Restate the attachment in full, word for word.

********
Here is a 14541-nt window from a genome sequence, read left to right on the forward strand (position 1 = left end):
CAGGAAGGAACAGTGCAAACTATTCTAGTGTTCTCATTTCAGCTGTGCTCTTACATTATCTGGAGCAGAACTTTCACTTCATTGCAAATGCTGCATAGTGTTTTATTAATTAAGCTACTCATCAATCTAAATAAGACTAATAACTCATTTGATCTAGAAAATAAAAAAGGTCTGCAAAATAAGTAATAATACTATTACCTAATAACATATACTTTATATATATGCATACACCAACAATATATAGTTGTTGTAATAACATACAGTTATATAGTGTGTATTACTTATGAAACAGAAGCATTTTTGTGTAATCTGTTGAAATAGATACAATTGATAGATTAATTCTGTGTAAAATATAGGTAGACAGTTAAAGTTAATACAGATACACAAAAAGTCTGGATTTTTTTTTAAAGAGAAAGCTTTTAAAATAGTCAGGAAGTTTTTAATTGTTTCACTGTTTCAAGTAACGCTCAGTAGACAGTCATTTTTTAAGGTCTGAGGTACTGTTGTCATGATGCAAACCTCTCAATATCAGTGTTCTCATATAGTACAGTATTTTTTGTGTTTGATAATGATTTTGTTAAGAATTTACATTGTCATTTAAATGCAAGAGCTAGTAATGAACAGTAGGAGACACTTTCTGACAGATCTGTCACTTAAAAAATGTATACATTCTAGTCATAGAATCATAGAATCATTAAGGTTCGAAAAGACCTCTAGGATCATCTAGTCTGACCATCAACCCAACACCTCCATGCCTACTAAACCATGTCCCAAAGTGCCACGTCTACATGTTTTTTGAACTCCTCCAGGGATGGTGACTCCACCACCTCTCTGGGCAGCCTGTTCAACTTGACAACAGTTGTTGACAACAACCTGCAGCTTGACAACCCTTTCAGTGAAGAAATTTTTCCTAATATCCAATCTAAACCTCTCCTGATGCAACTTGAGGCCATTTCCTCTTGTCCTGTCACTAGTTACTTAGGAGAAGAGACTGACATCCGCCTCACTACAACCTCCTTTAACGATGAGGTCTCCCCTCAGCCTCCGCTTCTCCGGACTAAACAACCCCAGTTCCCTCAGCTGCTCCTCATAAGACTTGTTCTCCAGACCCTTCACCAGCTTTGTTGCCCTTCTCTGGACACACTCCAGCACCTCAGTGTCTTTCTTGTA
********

Here is a 14541-nt window from a genome sequence, read left to right on the forward strand (position 1 = left end):
CAGGAAGGAACAGTGCAAACTATTCTAGTGTTCTCATTTCAGCTGTGCTCTTACATTATCTGGAGCAGAACTTTCACTTCATTGCAAATGCTGCATAGTGTTTTATTAATTAAGCTACTCATCAATCTAAATAAGACTAATAACTCATTTGATCTAGAAAATAAAAAAGGTCTGCAAAATAAGTAATAATACTATTACCTAATAACATATACTTTATATATATGCATACACCAACAATATATAGTTGTTGTAATAACATACAGTTATATAGTGTGTATTACTTATGAAACAGAAGCATTTTTGTGTAATCTGTTGAAATAGATACAATTGATAGATTAATTCTGTGTAAAATATAGGTAGACAGTTAAAGTTAATACAGATACACAAAAAGTCTGGATTTTTTTTTAAAGAGAAAGCTTTTAAAATAGTCAGGAAGTTTTTAATTGTTTCACTGTTTCAAGTAACGCTCAGTAGACAGTCATTTTTTAAGGTCTGAGGTACTGTTGTCATGATGCAAACCTCTCAATATCAGTGTTCTCATATAGTACAGTATTTTTTGTGTTTGATAATGATTTTGTTAAGAATTTACATTGTCATTTAAATGCAAGAGCTAGTAATGAACAGTAGGAGACACTTTCTGACAGATCTGTCACTTAAAAAATGTATACATTCTAGTCATAGAATCATAGAATCATTAAGGTTCGAAAAGACCTCTAGGATCATCTAGTCTGACCATCAACCCAACACCTCCATGCCTACTAAACCATGTCCCAAAGTGCCACGTCTACATGTTTTTTGAACTCCTCCAGGGATGGTGACTCCACCACCTCTCTGGGCAGCCTGTTCAACTTGACAACAGTTGTTGACAACAACCTGCAGCTTGACAACCCTTTCAGTGAAGAAATTTTTCCTAATATCCAATCTAAACCTCTCCTGATGCAACTTGAGGCCATTTCCTCTTGTCCTGTCACTAGTTACTTAGGAGAAGAGACTGACATCCGCCTCACTACAACCTCCTTTAACGATGAGGTCTCCCCTCAGCCTCCGCTTCTCCGGACTAAACAACCCCAGTTCCCTCAGCTGCTCCTCATAAGACTTGTTCTCCAGACCCTTCACCAGCTTTGTTGCCCTTCTCTGGACACACTCCAGCACCTCAGTGTCTTTCTTGTA